Receiving supportive palliative care can help patients diagnosed with advanced cancer and their caregivers, but these programs often do not exist in rural South Dakota.
Two South Dakota State University nursing researchers want to make palliative care more accessible by adapting Project ENABLE, a palliative care intervention developed and tested in rural New Hampshire, Vermont, and Alabama to meet the needs of cancer patients in west central South Dakota. The research project, which will be conducted in partnership with Avera Cancer Institute in Pierre, seeks to ease the cancer burden, particularly among American Indians whose cancer mortality rates are more than 25% higher than the white population in South Dakota, according to the 2016 South Dakota Cancer Registry.
Assistant professors Sarah Mollman and Brandon Varilek received a two-year, $100,000 Hillman Serious Illness and End-of-Life Emergent Innovation grant to support the research project. They are the first SDSU researchers to receive funding through the HSEI program, which is a partnership between the Rita and Alex Hillman Foundation and Arthur Vining Davis Foundations.
“We want to guide patients through those first tough months of an advanced cancer diagnosis,” Mollman said. An advanced cancer is one that is unlikely to be cured, but can be controlled, sometimes for a long time, and therefore managed like a chronic illness, according to the American Cancer Society. “Treatment can sometimes shrink the cancer, slow its growth, help relieve symptoms and help you live longer.”
Other research groups have seen positive results with Project ENABLE (educate, nurture and advise before life ends). Patients who participate in the intervention soon after they are diagnosed have a one-year survival rate of 63% with an improved quality of life, while that survival rate decreased to 48% among patients who started the intervention as little as three months later.
During Project ENABLE, a coach will have six weekly sessions with the patient followed by monthly check-in calls. The sessions address topics such as symptom management, self-care and communication as well as advance directives and advance care planning.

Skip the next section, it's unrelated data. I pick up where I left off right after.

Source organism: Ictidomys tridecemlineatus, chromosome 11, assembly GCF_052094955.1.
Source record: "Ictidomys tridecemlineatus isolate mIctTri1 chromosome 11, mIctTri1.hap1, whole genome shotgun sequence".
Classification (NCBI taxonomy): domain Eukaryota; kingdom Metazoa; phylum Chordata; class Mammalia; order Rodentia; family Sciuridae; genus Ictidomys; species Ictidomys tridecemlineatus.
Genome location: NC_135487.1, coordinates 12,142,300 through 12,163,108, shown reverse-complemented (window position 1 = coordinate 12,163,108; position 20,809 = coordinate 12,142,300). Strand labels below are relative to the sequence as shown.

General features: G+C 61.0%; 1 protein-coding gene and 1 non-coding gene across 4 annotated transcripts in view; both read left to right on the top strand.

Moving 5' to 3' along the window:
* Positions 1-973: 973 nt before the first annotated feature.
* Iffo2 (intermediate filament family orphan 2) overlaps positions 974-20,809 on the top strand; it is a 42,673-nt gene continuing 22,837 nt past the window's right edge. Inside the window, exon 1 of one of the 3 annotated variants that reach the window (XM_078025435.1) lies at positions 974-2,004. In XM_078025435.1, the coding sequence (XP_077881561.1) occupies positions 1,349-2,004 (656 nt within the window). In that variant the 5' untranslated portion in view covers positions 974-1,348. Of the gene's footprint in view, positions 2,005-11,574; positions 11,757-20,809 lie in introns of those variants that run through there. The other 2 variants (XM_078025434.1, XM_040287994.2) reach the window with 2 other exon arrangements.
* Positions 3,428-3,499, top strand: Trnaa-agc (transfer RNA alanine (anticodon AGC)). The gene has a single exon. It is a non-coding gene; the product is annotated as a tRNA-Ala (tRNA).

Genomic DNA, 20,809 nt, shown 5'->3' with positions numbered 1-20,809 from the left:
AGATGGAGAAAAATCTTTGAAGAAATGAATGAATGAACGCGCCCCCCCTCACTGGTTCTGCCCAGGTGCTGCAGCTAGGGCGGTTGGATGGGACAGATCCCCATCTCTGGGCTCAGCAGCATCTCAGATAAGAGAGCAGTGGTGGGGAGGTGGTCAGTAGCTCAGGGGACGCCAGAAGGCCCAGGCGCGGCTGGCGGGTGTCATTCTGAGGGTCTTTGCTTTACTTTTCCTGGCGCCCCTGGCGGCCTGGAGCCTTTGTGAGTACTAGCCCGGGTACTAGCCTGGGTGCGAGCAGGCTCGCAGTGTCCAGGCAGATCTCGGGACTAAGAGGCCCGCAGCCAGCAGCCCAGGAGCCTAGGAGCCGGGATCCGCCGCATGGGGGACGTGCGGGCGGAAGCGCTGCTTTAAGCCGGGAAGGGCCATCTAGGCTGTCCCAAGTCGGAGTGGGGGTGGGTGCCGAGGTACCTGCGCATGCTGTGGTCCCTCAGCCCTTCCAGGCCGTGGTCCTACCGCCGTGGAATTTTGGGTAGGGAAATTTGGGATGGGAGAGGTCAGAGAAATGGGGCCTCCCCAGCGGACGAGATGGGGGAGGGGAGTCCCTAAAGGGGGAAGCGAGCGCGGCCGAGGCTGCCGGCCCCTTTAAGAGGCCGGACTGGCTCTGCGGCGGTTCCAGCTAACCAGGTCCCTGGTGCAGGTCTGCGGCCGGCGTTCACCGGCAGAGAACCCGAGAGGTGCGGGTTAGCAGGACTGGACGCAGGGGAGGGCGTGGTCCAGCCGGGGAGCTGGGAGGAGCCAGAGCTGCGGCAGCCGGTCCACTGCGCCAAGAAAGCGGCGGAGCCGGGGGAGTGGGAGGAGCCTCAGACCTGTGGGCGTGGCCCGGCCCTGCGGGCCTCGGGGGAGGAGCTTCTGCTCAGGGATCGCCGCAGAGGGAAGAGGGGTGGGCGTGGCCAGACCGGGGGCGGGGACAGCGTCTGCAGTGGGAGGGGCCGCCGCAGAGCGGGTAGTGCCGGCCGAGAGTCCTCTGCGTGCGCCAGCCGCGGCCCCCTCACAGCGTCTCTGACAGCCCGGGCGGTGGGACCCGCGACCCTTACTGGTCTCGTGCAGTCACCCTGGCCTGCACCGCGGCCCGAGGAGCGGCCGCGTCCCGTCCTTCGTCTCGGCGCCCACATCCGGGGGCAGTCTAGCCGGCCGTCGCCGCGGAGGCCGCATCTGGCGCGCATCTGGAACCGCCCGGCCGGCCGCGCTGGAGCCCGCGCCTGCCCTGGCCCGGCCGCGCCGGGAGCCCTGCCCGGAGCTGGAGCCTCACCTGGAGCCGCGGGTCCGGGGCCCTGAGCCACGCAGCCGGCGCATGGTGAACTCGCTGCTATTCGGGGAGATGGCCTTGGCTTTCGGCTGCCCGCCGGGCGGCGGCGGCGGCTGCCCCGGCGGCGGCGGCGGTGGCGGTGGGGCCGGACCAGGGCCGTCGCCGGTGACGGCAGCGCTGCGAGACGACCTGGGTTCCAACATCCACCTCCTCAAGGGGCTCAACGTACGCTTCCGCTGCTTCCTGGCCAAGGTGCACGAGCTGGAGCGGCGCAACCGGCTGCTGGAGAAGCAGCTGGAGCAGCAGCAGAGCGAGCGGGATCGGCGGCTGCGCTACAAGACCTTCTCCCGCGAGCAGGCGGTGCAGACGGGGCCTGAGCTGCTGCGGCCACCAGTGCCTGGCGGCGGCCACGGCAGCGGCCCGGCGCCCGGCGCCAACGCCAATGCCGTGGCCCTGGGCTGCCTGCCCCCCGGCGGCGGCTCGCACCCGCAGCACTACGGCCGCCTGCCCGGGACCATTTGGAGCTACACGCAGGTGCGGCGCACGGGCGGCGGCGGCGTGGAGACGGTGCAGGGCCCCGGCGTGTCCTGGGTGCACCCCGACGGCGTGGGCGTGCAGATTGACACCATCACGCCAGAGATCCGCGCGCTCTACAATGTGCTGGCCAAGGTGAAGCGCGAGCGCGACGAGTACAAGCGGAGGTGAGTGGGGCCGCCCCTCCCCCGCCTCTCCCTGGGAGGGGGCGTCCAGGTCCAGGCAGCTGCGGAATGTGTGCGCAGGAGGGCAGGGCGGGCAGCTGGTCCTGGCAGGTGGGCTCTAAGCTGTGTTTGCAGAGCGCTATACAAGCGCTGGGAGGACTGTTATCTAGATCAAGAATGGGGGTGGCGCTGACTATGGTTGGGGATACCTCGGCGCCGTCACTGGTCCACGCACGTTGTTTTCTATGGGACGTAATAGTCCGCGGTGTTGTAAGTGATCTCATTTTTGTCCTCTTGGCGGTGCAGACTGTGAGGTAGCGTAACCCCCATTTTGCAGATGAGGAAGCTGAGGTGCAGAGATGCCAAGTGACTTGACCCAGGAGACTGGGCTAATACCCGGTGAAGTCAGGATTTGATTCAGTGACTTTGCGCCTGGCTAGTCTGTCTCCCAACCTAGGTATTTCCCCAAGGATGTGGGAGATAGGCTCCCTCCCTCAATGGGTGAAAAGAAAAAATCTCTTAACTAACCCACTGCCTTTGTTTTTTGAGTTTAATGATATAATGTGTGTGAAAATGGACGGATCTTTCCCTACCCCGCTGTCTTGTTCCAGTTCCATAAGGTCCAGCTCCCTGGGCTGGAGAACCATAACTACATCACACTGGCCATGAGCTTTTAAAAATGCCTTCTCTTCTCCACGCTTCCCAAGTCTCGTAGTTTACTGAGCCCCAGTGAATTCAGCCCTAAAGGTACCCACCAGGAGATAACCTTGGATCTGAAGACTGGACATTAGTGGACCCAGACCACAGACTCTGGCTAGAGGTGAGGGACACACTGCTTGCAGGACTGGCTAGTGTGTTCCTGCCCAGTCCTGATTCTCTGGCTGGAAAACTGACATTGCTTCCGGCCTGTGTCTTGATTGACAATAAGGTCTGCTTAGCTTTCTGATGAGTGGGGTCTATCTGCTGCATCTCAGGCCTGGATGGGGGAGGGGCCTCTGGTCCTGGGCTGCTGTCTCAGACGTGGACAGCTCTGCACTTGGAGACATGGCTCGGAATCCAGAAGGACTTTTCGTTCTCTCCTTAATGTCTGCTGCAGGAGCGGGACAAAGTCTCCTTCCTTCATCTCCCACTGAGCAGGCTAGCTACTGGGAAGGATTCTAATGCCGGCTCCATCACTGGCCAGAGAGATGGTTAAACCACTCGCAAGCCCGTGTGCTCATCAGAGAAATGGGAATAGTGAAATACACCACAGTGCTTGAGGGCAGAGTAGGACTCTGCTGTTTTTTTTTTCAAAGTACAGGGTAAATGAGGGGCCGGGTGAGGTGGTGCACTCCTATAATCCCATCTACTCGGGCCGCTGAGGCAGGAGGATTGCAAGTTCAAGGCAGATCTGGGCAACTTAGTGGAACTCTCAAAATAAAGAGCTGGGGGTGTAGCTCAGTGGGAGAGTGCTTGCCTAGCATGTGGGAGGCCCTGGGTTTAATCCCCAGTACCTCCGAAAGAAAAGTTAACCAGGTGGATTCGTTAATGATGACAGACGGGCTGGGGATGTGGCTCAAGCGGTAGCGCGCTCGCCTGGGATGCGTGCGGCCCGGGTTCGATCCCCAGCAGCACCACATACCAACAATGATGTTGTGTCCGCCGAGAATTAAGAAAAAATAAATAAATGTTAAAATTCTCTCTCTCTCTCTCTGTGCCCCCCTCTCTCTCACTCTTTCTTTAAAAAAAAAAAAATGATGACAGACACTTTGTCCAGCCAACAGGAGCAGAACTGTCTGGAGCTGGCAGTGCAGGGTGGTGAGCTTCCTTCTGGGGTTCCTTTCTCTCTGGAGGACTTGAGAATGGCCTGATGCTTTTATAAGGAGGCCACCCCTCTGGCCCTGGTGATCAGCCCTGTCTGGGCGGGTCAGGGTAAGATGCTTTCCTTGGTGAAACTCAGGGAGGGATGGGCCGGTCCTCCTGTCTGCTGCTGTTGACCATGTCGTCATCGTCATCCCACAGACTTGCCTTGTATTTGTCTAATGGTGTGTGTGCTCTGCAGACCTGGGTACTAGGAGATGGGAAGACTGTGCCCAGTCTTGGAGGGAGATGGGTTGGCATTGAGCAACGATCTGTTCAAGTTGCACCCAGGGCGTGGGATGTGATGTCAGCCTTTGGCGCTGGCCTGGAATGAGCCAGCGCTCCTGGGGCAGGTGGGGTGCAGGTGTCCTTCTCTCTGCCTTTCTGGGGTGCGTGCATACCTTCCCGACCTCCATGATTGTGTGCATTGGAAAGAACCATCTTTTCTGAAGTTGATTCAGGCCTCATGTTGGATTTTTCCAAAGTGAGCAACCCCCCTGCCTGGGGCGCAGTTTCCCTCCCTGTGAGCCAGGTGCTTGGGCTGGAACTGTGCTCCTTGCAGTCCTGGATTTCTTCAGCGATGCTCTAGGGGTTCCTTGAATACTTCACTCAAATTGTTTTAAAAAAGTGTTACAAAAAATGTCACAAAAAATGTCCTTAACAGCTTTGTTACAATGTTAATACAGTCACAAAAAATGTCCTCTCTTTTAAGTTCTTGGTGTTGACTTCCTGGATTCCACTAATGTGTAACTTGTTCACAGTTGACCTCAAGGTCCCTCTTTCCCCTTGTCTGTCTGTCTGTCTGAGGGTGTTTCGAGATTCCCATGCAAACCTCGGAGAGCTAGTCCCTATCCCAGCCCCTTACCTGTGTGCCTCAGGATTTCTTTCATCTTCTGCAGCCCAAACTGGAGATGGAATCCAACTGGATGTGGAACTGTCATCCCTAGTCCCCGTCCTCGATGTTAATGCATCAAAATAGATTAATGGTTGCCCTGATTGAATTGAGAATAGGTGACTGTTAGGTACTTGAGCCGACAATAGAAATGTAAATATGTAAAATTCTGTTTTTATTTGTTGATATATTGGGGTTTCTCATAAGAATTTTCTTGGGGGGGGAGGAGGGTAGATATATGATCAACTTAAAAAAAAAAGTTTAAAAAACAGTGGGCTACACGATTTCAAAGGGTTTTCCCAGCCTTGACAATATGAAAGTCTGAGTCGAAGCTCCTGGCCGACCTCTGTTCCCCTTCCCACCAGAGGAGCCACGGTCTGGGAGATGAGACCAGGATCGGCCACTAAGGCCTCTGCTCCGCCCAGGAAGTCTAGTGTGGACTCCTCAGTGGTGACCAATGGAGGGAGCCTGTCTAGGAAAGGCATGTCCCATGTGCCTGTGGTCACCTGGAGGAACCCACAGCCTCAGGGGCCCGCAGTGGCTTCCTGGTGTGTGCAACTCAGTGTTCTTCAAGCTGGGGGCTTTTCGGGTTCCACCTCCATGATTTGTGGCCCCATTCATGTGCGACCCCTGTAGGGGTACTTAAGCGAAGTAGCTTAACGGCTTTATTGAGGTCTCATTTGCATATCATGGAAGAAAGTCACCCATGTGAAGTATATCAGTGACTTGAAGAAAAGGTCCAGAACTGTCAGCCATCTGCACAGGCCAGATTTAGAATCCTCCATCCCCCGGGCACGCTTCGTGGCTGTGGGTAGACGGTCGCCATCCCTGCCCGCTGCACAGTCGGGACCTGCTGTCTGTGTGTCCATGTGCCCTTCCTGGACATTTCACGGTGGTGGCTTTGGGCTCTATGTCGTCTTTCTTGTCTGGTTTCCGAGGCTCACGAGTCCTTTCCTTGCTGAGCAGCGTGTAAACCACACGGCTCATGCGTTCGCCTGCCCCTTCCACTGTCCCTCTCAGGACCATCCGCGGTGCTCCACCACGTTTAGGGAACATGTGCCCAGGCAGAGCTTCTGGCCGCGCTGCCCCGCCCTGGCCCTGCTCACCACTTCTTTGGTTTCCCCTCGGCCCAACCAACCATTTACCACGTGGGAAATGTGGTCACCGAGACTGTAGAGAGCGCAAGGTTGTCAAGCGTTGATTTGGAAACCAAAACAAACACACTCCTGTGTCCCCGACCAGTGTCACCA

To adapt the intervention, the researchers will work with Avera Cancer Institute in Pierre to gather feedback from 12 patients, 12 caregivers and 12 health care professionals. What they learn will help them decide whether the coach should be a nurse or a trained layperson and whether the sessions should be in person, on the phone or through telehealth. The feedback will also help them adjust the session content.
“We are going to spend the first year listening,” Mollman said. The SDSU researchers are the first to adapt Project ENABLE to American Indian cultures. Pierre’s Avera Cancer Institute draws patients from the Cheyenne River, Lower Brule and Crow Creek Indian reservations.
“We hope to have an equal split between Native American and non-Native patients,” Varilek said, noting the needs of American Indian patients will differ from other rural patients. In particular, sessions that discuss spiritual needs and the legacy patients wish to leave must encompass traditional Native American beliefs.
“It is so important to culturally adapt the intervention. Those adaptations must come from the Native people telling us how they want (the sessions) to look to have the best impact and how they want it delivered,” Mollman said, emphasizing that buy-in from patients and their caregivers is essential. To facilitate this, the researchers plan to consult with a cultural broker who can help bridge the gap between white and Native cultural perspectives.
In addition, the Avera Cancer Institute’s professionals will give the researchers insight on how Project ENABLE will fit into their workflow and which patients they feel can benefit most from the intervention.
Doing more than anticipated
The researchers originally received $50,000 in funding for 18 months, but Mollman was recently notified of the increase in funding and duration of their grant.
“This is huge—it hasn’t really sunken in,” said Varilek, noting they will not only be able to adapt the intervention but also do pilot testing to gauge its potential impact. The data they gather will help them apply for a larger National Institutes of Health grant.
In addition, Mollman and Varilek received a one-year $10,529 grant from SDSU’s Research, Scholarship and Creative Activity Fund, which will help advance the research. “We want to make sure this intervention works for these rural, underserved populations,” Mollman said.